Those sent to the Sonoma State Home (the new name for the institution, as of 1909) possibly faced harsher punishment than a regular convict. A just-passed state law allowed for the “asexualization… [of] any person who has been lawfully committed to any state hospital for the insane, or who has been an inmate of the Sonoma State Home, and who is afflicted with hereditary insanity or incurable chronic mania or dementia.”

To be clear: The California law was authorizing forced sterilization of any inmate — and with no more review than a signature from two health board members. As the years progressed, they must have suffered writer’s cramp.

Although many other states followed suit before WWI, California was by far the most active. A 1922 study found 4 out of 5 forced sterilizations nationwide were performed in the state, with the justification being “mainly eugenic, also for the physical, mental or moral benefit of inmate, also partly punitive in certain cases.” Women usually had their tubes tied, and men were given vasectomies; but about 5% of the time, doctors performed hysterectomies or castrations.

(For details on sterilization in all states in this era, see the Carnegie Institution’s survey: “Eugenical Sterilization in the United States.” The Carnegie Institution — which, incidentally, was Luther Burbank’s patron for a few years at this time — actively promoted race-cleansing eugenics projects in the U.S. that were later studied approvingly by the Nazis, including a proposal for locally-operated gas chambers.)

Until 1918, sterilization was rare at Eldridge, with only 12 inmates forced to undergo the operation. But under new superintendent Dr. Fred O. Butler, it became virtually a factory operation, with about 5,400 sterilized between then and 1949, a thousand of the procedures performed by Dr. Butler himself. “We are not sterilizing, in my opinion, fast enough,” he said.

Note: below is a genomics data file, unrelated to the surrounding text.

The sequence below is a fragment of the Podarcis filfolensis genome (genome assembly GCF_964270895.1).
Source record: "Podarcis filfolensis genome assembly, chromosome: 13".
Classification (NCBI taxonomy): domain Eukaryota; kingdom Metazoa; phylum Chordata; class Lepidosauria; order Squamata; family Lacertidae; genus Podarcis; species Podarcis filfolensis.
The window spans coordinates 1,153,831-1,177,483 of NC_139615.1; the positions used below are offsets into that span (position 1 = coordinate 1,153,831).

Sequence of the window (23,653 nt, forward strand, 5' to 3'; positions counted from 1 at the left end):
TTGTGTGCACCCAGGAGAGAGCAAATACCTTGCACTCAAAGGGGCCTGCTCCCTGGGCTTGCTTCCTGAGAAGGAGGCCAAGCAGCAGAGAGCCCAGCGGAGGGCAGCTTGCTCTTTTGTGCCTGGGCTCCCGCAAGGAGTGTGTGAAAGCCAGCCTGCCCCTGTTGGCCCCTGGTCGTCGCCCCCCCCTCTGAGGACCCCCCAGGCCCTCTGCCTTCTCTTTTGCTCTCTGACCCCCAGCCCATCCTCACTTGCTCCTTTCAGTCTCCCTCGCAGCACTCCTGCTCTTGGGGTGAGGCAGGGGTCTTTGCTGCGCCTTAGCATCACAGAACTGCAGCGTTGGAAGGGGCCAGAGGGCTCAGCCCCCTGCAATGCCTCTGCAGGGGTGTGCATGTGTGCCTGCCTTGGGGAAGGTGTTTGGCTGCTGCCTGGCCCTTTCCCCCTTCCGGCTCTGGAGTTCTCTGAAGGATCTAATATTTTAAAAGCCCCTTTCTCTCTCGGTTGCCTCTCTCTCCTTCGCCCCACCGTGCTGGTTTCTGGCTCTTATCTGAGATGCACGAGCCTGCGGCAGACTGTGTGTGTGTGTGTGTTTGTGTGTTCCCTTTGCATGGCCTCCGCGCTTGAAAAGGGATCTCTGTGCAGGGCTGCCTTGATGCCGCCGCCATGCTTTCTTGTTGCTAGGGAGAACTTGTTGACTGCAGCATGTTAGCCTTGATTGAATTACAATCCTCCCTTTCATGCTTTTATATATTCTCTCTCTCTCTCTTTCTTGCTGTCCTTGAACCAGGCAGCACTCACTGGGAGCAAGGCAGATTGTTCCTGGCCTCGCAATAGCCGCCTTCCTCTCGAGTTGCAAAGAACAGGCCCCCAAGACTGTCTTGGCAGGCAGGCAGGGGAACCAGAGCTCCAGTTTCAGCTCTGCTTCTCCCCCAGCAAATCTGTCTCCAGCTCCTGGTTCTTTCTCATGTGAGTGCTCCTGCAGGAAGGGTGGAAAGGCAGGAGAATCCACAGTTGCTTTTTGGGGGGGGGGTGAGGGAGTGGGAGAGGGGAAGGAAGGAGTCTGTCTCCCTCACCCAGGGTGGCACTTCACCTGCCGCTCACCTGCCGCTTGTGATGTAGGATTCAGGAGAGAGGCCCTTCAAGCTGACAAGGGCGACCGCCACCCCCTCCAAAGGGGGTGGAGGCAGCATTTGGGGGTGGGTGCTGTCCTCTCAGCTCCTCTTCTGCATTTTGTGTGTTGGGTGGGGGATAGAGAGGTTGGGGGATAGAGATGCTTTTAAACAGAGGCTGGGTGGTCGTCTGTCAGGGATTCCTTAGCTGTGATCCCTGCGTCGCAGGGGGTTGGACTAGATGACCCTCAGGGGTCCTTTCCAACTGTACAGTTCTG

In examining admittance records from Butler’s tenure for her book, “Building a Better Race,” scholar Wendy Kline found there was also a marked shift in the types of patients arriving at the Home: “…a large proportion of Sonoma’s activities had nothing to do with the problem of mental deficiency and much to do with the problem of female sexuality.” Kline cited a 1926 study of the Sonoma Home that reported almost half of the women were there because they were classified as sexually delinquent, with notes in their records that they were “passionate,” “immoral,” “promiscuous,” or similar. The study found only 3 percent of the women were accused of actual crimes, such as prostitution. Male patients, however, were never found to have “sex delinquency;” most were adolescents sent to Eldridge for sterilization by their families because they were “masturbators” or “passive sodomists.”